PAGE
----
Social determinants of seeking and reaching injury care in South Africa: a community-based qualitative study

Eyitayo O. Owolabi, Karen Ferreira, Samukelisiwe Nyamathe , Agnieszka Ignatowicz, Maria Lisa Odland, Abdul-Malik Abdul-Latif, Jean Claude Byiringiro, Justine Davies*, Kathryn M. Chu

*Corresponding author for this work

Research output: Contribution to journalArticlepeer-review

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Abstract

Background: Timely access to quality injury care saves lives and prevents disabilities. The impact of social determinants of health on the high injury prevalence in South Africa is well documented, however, evidence of their role in accessing injury care is lacking. This study explored the social determinants of seeking and reaching injury care in South Africa.

Methods: This was a qualitative study involving rural and urban patients, community members, and healthcare providers in Western Cape, South Africa. Data were obtained through semi-structured interviews and focus group discussions using an interview guide informed by the four-delays framework. Inductive and deductive approaches were used for thematic analysis.

Results: A total of 20 individual interviews and 5 focus group discussions were conducted. There were 28 males (individual interviews: 13; focus groups: 15) and 22 females (individual interviews: 7; focus groups: 15), and their mean age was 41 (standard deviation ±15) years. Barriers to seeking and reaching injury care cut across five social determinants of health domains: healthcare access and quality; neighbourhood and environment; social and community context; education; and economic stability. The most prominent social determinants of seeking and reaching injury care were related to healthcare access and quality, including perceived poor healthcare quality, poor attitude of healthcare workers, long waiting time, and ambulance delays. However, there was a strong interconnection between these and neighbourhood and environmental determinants such as safety concerns, high crime rates, gangsterism, lack of public transportation, and social and community factors (presence/absence of social support and alcohol use). Barriers related to education and economic stability were less prevalent.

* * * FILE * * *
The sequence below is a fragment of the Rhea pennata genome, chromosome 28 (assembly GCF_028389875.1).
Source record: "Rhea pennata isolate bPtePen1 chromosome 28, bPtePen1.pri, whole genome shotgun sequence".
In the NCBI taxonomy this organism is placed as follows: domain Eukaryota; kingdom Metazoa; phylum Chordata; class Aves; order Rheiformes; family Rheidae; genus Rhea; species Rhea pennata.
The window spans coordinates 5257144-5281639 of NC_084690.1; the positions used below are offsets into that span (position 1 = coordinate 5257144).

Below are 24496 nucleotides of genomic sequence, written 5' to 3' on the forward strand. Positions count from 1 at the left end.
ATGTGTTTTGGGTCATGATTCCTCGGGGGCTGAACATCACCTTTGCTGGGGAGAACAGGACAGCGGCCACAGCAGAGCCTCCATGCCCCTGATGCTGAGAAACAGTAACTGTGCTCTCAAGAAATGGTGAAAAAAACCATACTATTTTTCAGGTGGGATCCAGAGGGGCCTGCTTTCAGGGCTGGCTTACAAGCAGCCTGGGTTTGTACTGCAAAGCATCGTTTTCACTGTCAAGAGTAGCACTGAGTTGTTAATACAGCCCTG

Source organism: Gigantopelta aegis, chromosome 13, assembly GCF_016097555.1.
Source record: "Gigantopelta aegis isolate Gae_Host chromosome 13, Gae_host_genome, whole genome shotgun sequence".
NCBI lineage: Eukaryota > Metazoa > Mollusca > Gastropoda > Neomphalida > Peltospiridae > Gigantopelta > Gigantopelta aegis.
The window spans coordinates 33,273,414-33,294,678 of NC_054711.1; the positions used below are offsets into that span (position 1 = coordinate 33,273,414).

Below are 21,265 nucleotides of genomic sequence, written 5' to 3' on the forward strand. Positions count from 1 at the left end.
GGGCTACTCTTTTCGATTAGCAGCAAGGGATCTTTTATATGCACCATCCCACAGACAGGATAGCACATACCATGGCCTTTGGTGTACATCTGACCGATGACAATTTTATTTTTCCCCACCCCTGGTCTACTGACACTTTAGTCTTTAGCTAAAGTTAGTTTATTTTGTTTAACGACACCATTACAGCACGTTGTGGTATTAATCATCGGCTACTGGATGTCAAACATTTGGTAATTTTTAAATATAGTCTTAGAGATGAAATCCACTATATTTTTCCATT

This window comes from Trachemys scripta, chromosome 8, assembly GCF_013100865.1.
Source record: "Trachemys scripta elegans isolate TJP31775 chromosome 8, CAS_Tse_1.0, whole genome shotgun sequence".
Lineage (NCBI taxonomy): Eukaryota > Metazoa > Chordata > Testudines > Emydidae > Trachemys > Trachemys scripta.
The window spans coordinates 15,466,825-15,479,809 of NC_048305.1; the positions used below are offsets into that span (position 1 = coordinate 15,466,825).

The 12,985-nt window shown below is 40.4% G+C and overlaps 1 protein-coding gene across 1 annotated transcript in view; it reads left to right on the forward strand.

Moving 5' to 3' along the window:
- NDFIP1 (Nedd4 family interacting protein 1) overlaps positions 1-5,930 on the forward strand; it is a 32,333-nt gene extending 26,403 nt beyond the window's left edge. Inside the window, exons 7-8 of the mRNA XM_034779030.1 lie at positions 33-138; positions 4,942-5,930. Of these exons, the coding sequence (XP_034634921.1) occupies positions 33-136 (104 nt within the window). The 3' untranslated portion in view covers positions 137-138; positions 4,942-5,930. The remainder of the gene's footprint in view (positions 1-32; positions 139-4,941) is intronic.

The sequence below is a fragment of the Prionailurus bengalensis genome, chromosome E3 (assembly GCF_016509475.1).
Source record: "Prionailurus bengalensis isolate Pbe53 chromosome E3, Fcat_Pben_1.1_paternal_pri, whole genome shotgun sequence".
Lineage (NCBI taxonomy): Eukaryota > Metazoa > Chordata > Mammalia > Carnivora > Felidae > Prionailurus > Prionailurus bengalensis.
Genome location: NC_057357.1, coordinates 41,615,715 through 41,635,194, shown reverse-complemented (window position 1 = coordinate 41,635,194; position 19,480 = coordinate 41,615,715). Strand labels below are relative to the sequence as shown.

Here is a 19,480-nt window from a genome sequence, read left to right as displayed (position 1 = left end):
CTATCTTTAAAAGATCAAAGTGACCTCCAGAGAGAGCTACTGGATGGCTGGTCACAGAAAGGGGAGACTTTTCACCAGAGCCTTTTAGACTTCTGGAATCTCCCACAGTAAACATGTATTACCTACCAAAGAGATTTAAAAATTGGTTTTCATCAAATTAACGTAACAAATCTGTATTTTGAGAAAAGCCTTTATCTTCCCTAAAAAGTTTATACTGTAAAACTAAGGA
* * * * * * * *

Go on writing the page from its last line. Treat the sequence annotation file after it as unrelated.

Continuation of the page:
Conclusion: We found a substantial role of neighbourhood, social, and community factors in seeking and reaching injury care. Therefore, efforts aimed at improving access to injury care and outcomes must go beyond addressing healthcare factors to include other social determinants and should involve collaborations with multiple sectors, including the community, the police, the transport department, and alcohol regulation agencies.
Original languageEnglish
Article number5
Number of pages13
JournalAnnals of Global Health
Volume89
Issue number1
DOIs
Publication statusPublished - 27 Jan 2023

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